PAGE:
Seal Out Tooth Decay

Seal Out Tooth Decay
August 15th, 2018

Seal Out Tooth Decay

Seal out Tooth Decay

Most people are aware that brushing and flossing are the best ways to keep their teeth cavity free. However, our back teeth (molars and pre-molars) sometimes have deep grooves on the chewing surface that can trap cavity causing bacteria and food. These deep grooves are often inaccessible by a tooth brush and even the most diligent brushers may be at risk of developing decay in these areas. What can we do about these areas? A dental sealant can be used to help protect our back teeth and block the grooves, preventing bacteria and other debris from getting caught in these areas.

What is a Dental Sealant?

A dental sealant is a resin based dental material that is placed in the grooves of back teeth, especially molars, to help block out deep grooves at high risk of developing cavities. The sealant adheres to the tooth and is tooth colored. Sealants have been shown to effectively prevent the development of cavities in back teeth. Sealants can also effectively be used to prevent early stages of decay from becoming a full-blown cavity.

Who Should Receive Sealants?

Children and adults both can benefit from having sealants placed. It is recommended to have the sealants placed as soon as a tooth erupts into the mouth. First molars erupt at around age 6 and second molars around age 12. We also like to recommend sealants on pre-molars which typically erupt between the ages of 10-12. Getting the teeth sealed as soon as they enter the environment of the mouth helps keep the teeth cavity free from the get go. This will ultimately help save time and money in the future and provide a good foundation for keeping the natural teeth for a lifetime.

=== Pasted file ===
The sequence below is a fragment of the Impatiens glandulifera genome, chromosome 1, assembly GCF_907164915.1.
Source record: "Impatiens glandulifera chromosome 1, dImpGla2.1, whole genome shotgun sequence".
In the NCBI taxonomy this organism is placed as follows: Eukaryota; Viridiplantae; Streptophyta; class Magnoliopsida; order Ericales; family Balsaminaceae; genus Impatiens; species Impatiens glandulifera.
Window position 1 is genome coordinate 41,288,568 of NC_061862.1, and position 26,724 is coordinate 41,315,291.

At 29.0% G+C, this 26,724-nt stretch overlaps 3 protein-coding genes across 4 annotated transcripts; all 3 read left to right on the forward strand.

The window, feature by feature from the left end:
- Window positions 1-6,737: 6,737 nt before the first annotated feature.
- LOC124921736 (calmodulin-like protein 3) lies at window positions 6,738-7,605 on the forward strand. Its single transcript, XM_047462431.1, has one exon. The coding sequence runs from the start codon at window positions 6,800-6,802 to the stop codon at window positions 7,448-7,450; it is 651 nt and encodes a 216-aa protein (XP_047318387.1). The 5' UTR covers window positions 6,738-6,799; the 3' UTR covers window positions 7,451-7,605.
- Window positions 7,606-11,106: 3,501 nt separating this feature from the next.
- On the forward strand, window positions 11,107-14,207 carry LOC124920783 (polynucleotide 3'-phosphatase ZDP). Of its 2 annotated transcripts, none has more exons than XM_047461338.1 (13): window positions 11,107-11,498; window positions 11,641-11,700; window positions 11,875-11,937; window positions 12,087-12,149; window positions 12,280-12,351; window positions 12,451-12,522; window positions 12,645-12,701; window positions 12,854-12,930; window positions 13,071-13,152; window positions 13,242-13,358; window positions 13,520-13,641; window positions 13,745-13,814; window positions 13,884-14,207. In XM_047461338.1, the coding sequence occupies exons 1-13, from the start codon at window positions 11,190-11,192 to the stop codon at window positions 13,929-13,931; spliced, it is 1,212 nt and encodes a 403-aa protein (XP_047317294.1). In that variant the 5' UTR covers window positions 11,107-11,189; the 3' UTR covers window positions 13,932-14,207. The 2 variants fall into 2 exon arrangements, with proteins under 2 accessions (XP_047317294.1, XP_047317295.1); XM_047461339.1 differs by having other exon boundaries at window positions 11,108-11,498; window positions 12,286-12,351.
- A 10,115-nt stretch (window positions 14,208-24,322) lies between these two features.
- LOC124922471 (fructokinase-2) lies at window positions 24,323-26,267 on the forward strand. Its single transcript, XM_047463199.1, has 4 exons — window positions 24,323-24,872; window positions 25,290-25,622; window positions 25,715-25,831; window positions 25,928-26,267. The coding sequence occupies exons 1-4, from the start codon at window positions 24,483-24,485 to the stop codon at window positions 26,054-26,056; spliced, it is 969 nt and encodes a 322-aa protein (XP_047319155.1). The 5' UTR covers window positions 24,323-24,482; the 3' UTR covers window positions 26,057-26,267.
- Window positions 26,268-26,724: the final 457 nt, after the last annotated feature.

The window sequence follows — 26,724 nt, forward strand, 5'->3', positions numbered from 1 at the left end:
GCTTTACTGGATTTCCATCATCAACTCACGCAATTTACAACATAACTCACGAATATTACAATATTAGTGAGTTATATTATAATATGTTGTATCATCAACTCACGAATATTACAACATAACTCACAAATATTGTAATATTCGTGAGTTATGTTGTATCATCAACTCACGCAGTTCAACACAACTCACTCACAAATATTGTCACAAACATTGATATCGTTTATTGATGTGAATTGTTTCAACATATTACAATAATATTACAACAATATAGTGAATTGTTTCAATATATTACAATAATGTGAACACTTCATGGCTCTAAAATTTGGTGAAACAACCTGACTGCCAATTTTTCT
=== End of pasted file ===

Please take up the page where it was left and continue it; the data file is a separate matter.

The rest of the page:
What to Expect During Sealant Placement

The placement of sealants is typically a quick and painless process. Numbing is not required. The tooth’s surface is cleaned and dried and an acidic gel roughens the tooth surface so that the sealant will form a bond to the tooth structure. The gel is rinsed away and dry the tooth again. At this point the sealant is flowed into the grooves and is cured with a blue light to harden the sealant. After placement of the sealants the bite is checked to make sure no areas of sealant caused a change in bite.

How Long do Sealants Last?

Dental sealants usually last for many years of service before needing to be replaced. We will check the sealants at each dental visit and ensure they are still in functioning condition. It is not uncommon to have to touch up sealants if small pieces have broken off. Try to avoid chewing sticky candy as they can pull sealants off.

Thank you for taking the time to read our blog and we hope that you found the information helpful. While dental sealants do not replace brushing and flossing our teeth, they are a very effective tool to help prevent the development of cavities. Feel free to call us at 317-535-7141 to schedule an appointment or ask any questions. We look forward to serving you and your families!

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